Understanding agronomic factors that affect the initiation and development of sweetpotato (Ipomoea batatas (L.) Lam.) storage roots: The role of nitrogen fertilisation and organic soil amendments
thesisposted on 17.11.2021, 22:55 authored by Hong Tham Dong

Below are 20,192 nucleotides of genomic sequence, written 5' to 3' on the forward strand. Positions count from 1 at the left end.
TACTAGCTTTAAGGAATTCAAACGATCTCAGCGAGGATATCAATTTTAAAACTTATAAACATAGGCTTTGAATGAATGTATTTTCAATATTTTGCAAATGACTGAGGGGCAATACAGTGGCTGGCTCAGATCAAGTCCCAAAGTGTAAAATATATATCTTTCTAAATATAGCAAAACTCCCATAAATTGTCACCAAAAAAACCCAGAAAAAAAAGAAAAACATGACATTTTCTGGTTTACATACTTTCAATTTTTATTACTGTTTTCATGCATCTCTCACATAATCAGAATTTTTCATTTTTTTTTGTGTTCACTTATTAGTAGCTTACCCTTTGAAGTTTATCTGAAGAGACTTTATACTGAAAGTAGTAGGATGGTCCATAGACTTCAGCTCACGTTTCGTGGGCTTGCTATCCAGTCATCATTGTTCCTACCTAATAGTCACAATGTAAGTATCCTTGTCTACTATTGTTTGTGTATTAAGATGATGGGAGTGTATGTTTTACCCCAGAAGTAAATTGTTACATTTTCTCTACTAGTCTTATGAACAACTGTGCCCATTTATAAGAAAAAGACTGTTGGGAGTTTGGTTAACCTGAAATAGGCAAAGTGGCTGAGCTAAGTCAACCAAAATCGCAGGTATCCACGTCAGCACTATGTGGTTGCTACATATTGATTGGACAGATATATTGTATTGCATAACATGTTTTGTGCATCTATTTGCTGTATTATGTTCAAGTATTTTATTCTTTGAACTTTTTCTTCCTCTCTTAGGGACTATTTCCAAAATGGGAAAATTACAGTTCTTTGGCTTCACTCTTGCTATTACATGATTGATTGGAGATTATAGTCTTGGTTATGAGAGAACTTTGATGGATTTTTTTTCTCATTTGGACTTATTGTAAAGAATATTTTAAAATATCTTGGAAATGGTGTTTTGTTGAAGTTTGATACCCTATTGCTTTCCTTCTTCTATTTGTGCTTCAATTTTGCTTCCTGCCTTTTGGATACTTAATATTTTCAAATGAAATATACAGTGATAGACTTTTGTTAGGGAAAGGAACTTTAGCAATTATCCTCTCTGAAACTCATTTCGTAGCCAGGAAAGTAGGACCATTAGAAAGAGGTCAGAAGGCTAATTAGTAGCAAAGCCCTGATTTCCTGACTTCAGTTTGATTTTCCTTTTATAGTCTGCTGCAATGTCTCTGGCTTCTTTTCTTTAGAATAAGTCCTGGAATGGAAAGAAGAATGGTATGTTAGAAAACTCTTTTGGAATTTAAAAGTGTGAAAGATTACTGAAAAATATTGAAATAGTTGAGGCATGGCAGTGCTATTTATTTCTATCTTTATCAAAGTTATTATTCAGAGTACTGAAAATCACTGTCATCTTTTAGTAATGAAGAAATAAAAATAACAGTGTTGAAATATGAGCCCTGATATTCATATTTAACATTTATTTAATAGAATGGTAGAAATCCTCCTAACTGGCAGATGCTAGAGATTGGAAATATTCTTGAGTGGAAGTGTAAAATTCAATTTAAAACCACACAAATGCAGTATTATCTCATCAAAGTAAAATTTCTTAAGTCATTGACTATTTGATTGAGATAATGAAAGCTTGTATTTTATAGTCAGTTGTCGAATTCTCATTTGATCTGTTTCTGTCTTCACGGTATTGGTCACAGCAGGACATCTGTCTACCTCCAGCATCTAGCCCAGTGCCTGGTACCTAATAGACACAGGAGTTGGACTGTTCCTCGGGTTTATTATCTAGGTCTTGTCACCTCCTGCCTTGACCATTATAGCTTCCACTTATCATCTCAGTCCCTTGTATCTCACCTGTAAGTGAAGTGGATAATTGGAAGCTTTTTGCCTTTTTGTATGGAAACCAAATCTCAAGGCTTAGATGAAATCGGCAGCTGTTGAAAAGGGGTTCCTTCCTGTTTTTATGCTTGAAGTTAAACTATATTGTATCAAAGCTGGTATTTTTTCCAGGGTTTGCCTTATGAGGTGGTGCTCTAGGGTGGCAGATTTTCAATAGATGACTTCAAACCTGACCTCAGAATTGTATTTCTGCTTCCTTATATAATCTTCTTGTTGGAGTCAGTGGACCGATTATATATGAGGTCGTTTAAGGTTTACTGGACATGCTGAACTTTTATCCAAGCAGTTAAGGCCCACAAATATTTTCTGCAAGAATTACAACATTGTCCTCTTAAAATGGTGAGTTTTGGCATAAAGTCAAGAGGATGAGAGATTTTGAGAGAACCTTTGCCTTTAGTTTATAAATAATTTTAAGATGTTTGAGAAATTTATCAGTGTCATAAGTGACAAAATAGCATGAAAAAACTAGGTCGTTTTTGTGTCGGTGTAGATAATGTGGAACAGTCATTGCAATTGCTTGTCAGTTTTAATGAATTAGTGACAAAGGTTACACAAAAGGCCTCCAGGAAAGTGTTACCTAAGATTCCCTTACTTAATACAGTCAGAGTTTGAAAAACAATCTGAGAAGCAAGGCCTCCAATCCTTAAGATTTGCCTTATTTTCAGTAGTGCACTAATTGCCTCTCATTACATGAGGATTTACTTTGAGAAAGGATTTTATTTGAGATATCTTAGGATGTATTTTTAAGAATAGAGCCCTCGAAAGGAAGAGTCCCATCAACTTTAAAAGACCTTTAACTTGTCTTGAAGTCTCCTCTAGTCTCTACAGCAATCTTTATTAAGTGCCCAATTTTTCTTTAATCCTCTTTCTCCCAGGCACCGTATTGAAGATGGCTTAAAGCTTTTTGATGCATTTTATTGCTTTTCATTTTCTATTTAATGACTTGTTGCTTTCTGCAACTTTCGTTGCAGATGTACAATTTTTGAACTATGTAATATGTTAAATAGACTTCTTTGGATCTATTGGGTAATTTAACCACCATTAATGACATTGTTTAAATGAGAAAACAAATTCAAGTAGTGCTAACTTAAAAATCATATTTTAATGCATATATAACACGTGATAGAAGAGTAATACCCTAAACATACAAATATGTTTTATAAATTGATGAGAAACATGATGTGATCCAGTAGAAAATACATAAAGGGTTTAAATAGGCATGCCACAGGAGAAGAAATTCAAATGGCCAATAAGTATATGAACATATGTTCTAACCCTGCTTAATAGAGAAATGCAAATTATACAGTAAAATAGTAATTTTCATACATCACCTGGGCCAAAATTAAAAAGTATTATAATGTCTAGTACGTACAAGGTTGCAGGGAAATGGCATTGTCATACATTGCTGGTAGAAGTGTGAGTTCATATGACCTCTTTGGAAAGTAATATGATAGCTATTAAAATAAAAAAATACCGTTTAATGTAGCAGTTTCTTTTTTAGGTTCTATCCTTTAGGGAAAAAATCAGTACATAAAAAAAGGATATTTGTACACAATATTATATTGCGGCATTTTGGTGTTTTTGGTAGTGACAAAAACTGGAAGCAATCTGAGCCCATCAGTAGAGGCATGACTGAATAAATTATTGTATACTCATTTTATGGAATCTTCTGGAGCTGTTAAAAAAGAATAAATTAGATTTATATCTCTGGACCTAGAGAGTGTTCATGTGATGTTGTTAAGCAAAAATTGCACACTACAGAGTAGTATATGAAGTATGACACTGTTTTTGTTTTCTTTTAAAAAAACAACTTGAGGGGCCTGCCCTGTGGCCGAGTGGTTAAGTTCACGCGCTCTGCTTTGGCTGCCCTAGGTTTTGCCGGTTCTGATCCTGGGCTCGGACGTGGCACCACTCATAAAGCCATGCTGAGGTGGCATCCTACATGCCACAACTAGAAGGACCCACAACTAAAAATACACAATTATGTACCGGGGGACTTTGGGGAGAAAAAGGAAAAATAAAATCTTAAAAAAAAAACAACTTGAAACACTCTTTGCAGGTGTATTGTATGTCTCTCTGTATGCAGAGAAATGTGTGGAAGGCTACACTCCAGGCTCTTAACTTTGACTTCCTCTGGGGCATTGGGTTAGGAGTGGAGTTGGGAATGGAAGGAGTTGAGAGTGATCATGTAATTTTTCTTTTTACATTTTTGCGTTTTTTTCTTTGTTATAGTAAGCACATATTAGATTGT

Sweetpotato (Ipomoea batatas (L.) Lam.) is a major root crop that is widely grown throughout the world. In Australia, sweetpotato is one of the few very profitable and rapidly expanding vegetable crops. The sweetpotato industry is experiencing remarkable growth, with rapid growth in recent decades. However, storage root (SR) size and shape are important for consumer acceptance in developed countries, including Australia, where SRs with an excessively large or small size are rated as low quality with low commercial value. This determines the marketable yield and profit of growers. Agronomical factors have been reported to influence initiation and development of SRs, which affects the size, number and evenness of SRs over time. Environmental factors cannot be manipulated on a large scale. Therefore, this project focused on the influence of nitrogen (N) fertilisation and some local organic amendments to these processes. Also, the chemical changes inside the plants, including soluble sugar and starch, as well as the accumulation of N, were examined during SR initiation. Preliminary experiments were conducted using different soilless cultures to investigate the development of SRs. Three growing methods, nutrient film technique, fine sand and washed (coarse) river sand, were utilised. Results demonstrated that sweetpotato could be grown in the nutrient film technique systems as some SRs formed in the system. However, the observations of SR initiation and development were obstructed as SRs developed under the nutrient film and formed odd shapes. Similarly, fine sand culture was not suitable as it resulted in delayed SR formation and promotion of lignified roots. Washed river sand culture was suitable for SR initiation and development, and was utilised in further studies to examine the initiation of SRs. Results suggested that both deficient (N0) and high (N200) rates of N inhibited the formation of primary cambium at 10 days after transplanting (DAT) and then anomalous cambium (AC) at 21 DAT. Therefore, the initiation of SRs was delayed in those N conditions. Both N0 and N200 treatments had a significantly lower SR rate at 21 DAT whereas both 50 and 100 mg/L N treatments promoted the formation of SRs during this period. Application of N at 100 mg/L was optimal for SR formation as suggested by the highest percentage of SRs during 21 and 56 DAT. In this experiment, treatment N200 had the highest percentage of roots with cambium development in the earliest observation and the highest percentage of initiated SRs between 21 to 56 DAT. This treatment also had the highest starch accumulation in roots during the first 35 DAT. However, sweetpotato required more N after SR formation as indicated by faster growth, higher N acquisition, highest efficiency of N use after 35 DAT and higher carbohydrate accumulation in roots in the N200 treatment. This study indicates that moderate N fertilisation level should be maintained for a few weeks to promote SR formation, and then further N fertiliser should be applied to improve SR development. A pot trial was conducted for Orleans variety to evaluate the effects of different N fertilisation timings on SR initiation, the accumulation of non-structural carbohydrates in plants and the acquisition of N in sweetpotato during the formation of SRs. Both no and delayed N application till 14 DAT inhibited the formation of regular vascular cambium (RVC) and AC during the early stage of adventitious root development. Then, those treatments promoted the lignification of stele cells, resulting in a significantly higher rate of lignified roots. However, plants supplied with N within the first week after transplanting demonstrated significantly higher rates SRs and lower rates of lignified roots. Furthermore, earlier N application promoted plant and root growth as indicated by higher biomass and SR weight, more non-structural carbohydrate and N accumulation in plants, and higher N recovery efficiency. The study indicated that moderate N should be available in soil before or on planting day to promote SR initiation. A pot experiment was set up to investigate the impacts of poultry manure (PM) and sugarcane trash (SCT) on available soil N and total N in dermosol soil and then examined the effects of these products on the initiation of Orleans sweetpotato SRs. The PM treatments increased soil available N and total N whereas SCT application had significantly lower available N in soil. The SCT application at both rates promoted SR initiation and reduced lignification compared to PM and chemical fertilisers. By contrast, both PM applications inhibited the initiation of SRs and promoted lignified roots. Application of PM at 66 tons ha-1 enhanced vine growth and reduced root growth. Both SCT applications maintained shoot growth and promoted root growth. This indicates that SCT should be used for sweetpotato to promote SR initiation and high PM rates should not be applied to sweetpotato as they inhibit SR initiation. This result is in line with our first pot experiment and demonstrate soil organic amendment affects sweetpotaot SR initiaion by changing soil available N. Our study provides agronomic indication that moderate N supply level should be maintained from planting for a few weeks to promote SR initiation, and then another application of N supplied to improve SR development. Soil organic amendments can affect SR initiation due to their impacts on N availability in soil. Therefore, the type and rate should be carefully considered before application.